Thursday, January 29, 2009

Facebook Connections 1

I did one of those "25 things about me" lists on Facebook yesterday after I'd been "tagged" so many times I couldn't remember who had tagged me. It was one of those serendipitous connections that I love so much--and that I'll be writing about next--that I geared my English 101 classes around lists and poetry this week. Once you start looking at and for lists, it's amazing how prevalent they are in our communication. But that's another post.

Shortly before I made the list , I was thinking how much time I waste checking my Facebook. And how very shallow most of it is. As I tell my students, we must always be aware of our rhetorical situation (audience, purpose, genre, stance, media/design). I've got Facebook friends who were students in the first class I taught (fall 2007), colleagues from the university, homeschool friends from around the country, people from my church, a sister, a son, someone from Chicago who may be an offspring of a distant relative of my ex-husband, and my ex-husband's niece (who is my niece too, damn blood). Some of these people are connected. Most aren't. It's a smorgasbord of people who know me in different facets of my life, who play different roles in my life, and some....well, I'm not sure why they haven't unfriended me. How deep can these connections go in such a disparate world?

When I wrote the 25 things. I was honest, but I didn't bare my heart. Not really. Facebook isn't a diary. As I read the lists my other friends posted, I felt honored to receive them. I knew the things they listed were important to them, things they wanted the people in their lives to know about them. We take such risks on these networks. We know real people will be reading what we write, but let's face it. We're writing in our own homes, at our solitary computers. It's not like meeting over a glass of wine and spilling 25 things about yourself. You get to think about it. And you don't have to drive home wondering if you should have called a cab.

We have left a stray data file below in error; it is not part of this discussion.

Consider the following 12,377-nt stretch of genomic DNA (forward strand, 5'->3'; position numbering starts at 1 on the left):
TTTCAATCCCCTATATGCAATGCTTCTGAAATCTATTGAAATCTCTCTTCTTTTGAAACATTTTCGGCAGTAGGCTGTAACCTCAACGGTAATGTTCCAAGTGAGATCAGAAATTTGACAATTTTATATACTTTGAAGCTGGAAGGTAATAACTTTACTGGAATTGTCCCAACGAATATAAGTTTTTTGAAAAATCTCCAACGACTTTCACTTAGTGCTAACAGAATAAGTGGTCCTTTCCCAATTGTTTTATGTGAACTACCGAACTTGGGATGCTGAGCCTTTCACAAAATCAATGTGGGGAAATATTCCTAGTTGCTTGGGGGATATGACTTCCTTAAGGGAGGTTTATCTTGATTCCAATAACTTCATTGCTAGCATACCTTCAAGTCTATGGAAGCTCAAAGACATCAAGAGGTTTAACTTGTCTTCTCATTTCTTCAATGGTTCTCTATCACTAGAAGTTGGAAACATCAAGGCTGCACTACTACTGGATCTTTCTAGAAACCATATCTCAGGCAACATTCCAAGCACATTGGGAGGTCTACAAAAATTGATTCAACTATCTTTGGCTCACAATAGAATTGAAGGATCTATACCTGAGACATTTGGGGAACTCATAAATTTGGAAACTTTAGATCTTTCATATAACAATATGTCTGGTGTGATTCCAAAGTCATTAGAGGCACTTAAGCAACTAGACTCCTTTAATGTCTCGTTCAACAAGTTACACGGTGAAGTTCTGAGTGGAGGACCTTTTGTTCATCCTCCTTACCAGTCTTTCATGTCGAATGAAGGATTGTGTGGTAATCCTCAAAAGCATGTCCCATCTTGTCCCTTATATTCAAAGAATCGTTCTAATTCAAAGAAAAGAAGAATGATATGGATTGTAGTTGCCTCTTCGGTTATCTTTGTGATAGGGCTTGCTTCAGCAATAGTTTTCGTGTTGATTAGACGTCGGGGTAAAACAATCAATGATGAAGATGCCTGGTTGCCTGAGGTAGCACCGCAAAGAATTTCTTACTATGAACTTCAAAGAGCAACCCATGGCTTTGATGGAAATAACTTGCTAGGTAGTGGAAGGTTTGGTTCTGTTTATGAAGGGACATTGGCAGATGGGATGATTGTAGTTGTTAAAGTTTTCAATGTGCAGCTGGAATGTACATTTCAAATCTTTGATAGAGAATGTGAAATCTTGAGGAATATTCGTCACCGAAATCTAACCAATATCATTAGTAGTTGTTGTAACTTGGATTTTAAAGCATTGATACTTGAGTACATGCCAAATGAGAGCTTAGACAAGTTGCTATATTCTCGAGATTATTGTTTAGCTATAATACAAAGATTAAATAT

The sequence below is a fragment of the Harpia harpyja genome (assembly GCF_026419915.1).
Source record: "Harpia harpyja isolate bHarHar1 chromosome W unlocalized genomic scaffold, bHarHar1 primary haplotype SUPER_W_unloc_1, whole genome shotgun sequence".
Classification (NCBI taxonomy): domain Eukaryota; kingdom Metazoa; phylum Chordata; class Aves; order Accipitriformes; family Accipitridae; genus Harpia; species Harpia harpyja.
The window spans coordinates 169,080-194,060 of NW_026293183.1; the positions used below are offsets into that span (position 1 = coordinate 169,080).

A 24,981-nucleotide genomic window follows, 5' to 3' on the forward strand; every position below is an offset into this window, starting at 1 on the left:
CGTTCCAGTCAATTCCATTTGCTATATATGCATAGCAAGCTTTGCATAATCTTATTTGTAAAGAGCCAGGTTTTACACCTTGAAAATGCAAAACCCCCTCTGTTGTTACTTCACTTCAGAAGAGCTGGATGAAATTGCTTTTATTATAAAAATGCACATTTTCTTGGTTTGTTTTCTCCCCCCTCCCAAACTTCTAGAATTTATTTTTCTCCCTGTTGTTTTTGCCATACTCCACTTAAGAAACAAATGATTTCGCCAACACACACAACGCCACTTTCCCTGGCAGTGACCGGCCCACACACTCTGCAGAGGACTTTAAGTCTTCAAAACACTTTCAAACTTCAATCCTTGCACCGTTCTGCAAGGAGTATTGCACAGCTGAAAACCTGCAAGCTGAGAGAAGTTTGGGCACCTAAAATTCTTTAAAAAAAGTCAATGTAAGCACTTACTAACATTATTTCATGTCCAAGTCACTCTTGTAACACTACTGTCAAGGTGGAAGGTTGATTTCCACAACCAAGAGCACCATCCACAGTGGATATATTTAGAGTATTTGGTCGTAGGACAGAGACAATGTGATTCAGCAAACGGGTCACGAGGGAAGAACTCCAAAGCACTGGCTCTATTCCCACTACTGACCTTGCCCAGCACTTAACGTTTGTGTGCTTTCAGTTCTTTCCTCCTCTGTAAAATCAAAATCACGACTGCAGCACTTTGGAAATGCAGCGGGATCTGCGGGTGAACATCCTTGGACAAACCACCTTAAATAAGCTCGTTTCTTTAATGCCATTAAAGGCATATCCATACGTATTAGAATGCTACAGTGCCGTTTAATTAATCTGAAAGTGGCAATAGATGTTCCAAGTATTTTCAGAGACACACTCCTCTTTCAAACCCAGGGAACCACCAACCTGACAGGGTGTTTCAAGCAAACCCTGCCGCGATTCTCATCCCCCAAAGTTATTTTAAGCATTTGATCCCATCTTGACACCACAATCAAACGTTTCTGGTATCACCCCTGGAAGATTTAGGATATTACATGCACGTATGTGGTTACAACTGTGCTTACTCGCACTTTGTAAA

So now I'm swinging back on the pendulum between shallow and significant, but not just because I wrote the 25 things, nor because my friends did. It's the responses I got. One friend said she only got halfway through mine before she "lost it" and she would have to read it later. Others told me the ones they agreed with.

And that niece, the one who is my ex's brother's daughter? She's the only one in ex's family who will have anything to do with me since he left me. After 30 years of being family, she's the only one. She invited me to her wedding last summer though. And she wrote this on my 25 things list: "Did I ever tell you how much I like you? Cause I do. And I think my mom shares your sentiments about #9 + 15..." And those words were not shallow, nor were the tears I shed when I read them. Sometimes a lot can happen with just a few little words on a computer screen.

What do you think? Shallow or significant? Do you consider your audience when you write on social networks to the point that you self edit what you say about the weather? Do you have a story about a time when you didn't care?

I have a lot more to say about social networks, but for today, I really just wanted to share the story about connecting with my niece.


  1. I self-edit a bit because my mother-in-law is on Facebook and reads my blog. ;) I used to self-edit almost everything I wrote everywhere, but sometime after 40 I decided that I would be me and anyone who didn't like it could--well--not like it. :)

  2. Did you ever consider opening a purely anonymous blog that was still public, but not telling anybody you know it's there? I just wonder if there's any way to write for an audience and not edit for that audience, even if it's an unknown one. I'm sure people do that. You can be anybody you want to be online.

  3. I have seriously thought about. I think it would be easier to really have fun with the writing if I weren't thinking so much about who was reading it.